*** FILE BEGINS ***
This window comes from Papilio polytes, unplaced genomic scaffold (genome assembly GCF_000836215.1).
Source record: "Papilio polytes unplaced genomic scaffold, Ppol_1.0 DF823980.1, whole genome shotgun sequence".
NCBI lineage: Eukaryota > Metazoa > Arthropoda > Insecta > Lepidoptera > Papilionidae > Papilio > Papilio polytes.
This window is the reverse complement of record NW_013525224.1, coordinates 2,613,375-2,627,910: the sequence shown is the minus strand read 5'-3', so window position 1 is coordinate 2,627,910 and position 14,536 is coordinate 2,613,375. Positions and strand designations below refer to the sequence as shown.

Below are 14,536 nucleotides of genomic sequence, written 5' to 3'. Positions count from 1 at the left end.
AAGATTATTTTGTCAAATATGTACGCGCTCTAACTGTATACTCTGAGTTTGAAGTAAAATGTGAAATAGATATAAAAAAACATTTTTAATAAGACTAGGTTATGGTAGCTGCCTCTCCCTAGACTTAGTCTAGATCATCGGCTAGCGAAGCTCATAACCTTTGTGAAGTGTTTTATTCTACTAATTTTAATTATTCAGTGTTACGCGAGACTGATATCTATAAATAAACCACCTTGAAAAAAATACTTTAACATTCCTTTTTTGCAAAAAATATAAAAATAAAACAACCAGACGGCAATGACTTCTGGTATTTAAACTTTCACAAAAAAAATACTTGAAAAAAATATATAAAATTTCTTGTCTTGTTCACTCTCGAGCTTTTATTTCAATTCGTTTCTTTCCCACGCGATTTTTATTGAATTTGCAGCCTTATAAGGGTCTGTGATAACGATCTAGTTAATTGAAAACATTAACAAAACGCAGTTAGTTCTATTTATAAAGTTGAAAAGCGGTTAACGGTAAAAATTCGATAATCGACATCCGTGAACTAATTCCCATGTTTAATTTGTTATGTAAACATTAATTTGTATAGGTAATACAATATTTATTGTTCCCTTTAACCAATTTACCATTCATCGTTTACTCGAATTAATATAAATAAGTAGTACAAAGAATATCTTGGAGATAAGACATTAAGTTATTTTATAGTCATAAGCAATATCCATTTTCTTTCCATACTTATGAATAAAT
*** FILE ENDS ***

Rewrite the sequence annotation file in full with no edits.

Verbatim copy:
This window comes from Papilio polytes, unplaced genomic scaffold (genome assembly GCF_000836215.1).
Source record: "Papilio polytes unplaced genomic scaffold, Ppol_1.0 DF823980.1, whole genome shotgun sequence".
NCBI lineage: Eukaryota > Metazoa > Arthropoda > Insecta > Lepidoptera > Papilionidae > Papilio > Papilio polytes.
This window is the reverse complement of record NW_013525224.1, coordinates 2,613,375-2,627,910: the sequence shown is the minus strand read 5'-3', so window position 1 is coordinate 2,627,910 and position 14,536 is coordinate 2,613,375. Positions and strand designations below refer to the sequence as shown.

Below are 14,536 nucleotides of genomic sequence, written 5' to 3'. Positions count from 1 at the left end.
AAGATTATTTTGTCAAATATGTACGCGCTCTAACTGTATACTCTGAGTTTGAAGTAAAATGTGAAATAGATATAAAAAAACATTTTTAATAAGACTAGGTTATGGTAGCTGCCTCTCCCTAGACTTAGTCTAGATCATCGGCTAGCGAAGCTCATAACCTTTGTGAAGTGTTTTATTCTACTAATTTTAATTATTCAGTGTTACGCGAGACTGATATCTATAAATAAACCACCTTGAAAAAAATACTTTAACATTCCTTTTTTGCAAAAAATATAAAAATAAAACAACCAGACGGCAATGACTTCTGGTATTTAAACTTTCACAAAAAAAATACTTGAAAAAAATATATAAAATTTCTTGTCTTGTTCACTCTCGAGCTTTTATTTCAATTCGTTTCTTTCCCACGCGATTTTTATTGAATTTGCAGCCTTATAAGGGTCTGTGATAACGATCTAGTTAATTGAAAACATTAACAAAACGCAGTTAGTTCTATTTATAAAGTTGAAAAGCGGTTAACGGTAAAAATTCGATAATCGACATCCGTGAACTAATTCCCATGTTTAATTTGTTATGTAAACATTAATTTGTATAGGTAATACAATATTTATTGTTCCCTTTAACCAATTTACCATTCATCGTTTACTCGAATTAATATAAATAAGTAGTACAAAGAATATCTTGGAGATAAGACATTAAGTTATTTTATAGTCATAAGCAATATCCATTTTCTTTCCATACTTATGAATAAAT